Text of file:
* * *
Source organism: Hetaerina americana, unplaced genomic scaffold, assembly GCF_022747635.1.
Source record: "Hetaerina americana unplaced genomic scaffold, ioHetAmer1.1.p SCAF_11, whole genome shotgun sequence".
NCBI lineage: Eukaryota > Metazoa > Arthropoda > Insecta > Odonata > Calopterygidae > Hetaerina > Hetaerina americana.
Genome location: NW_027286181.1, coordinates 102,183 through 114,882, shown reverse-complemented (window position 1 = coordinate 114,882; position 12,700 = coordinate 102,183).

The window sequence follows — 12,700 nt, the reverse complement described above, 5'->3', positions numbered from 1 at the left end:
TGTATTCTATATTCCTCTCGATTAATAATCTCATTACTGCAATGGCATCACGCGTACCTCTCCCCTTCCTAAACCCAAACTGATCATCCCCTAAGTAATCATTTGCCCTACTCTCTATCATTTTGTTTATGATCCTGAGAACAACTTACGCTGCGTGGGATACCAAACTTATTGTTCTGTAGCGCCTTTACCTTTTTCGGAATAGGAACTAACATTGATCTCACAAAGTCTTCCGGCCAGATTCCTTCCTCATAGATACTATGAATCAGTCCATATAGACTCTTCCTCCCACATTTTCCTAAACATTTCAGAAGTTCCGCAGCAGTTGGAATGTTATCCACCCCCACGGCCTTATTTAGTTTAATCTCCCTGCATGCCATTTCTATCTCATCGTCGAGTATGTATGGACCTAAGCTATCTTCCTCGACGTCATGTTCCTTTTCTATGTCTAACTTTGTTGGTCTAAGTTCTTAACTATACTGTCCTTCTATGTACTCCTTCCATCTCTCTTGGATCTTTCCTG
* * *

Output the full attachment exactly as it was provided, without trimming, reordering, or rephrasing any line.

Source organism: Hetaerina americana, unplaced genomic scaffold, assembly GCF_022747635.1.
Source record: "Hetaerina americana unplaced genomic scaffold, ioHetAmer1.1.p SCAF_11, whole genome shotgun sequence".
NCBI lineage: Eukaryota > Metazoa > Arthropoda > Insecta > Odonata > Calopterygidae > Hetaerina > Hetaerina americana.
Genome location: NW_027286181.1, coordinates 102,183 through 114,882, shown reverse-complemented (window position 1 = coordinate 114,882; position 12,700 = coordinate 102,183).

The window sequence follows — 12,700 nt, the reverse complement described above, 5'->3', positions numbered from 1 at the left end:
TGTATTCTATATTCCTCTCGATTAATAATCTCATTACTGCAATGGCATCACGCGTACCTCTCCCCTTCCTAAACCCAAACTGATCATCCCCTAAGTAATCATTTGCCCTACTCTCTATCATTTTGTTTATGATCCTGAGAACAACTTACGCTGCGTGGGATACCAAACTTATTGTTCTGTAGCGCCTTTACCTTTTTCGGAATAGGAACTAACATTGATCTCACAAAGTCTTCCGGCCAGATTCCTTCCTCATAGATACTATGAATCAGTCCATATAGACTCTTCCTCCCACATTTTCCTAAACATTTCAGAAGTTCCGCAGCAGTTGGAATGTTATCCACCCCCACGGCCTTATTTAGTTTAATCTCCCTGCATGCCATTTCTATCTCATCGTCGAGTATGTATGGACCTAAGCTATCTTCCTCGACGTCATGTTCCTTTTCTATGTCTAACTTTGTTGGTCTAAGTTCTTAACTATACTGTCCTTCTATGTACTCCTTCCATCTCTCTTGGATCTTTCCTG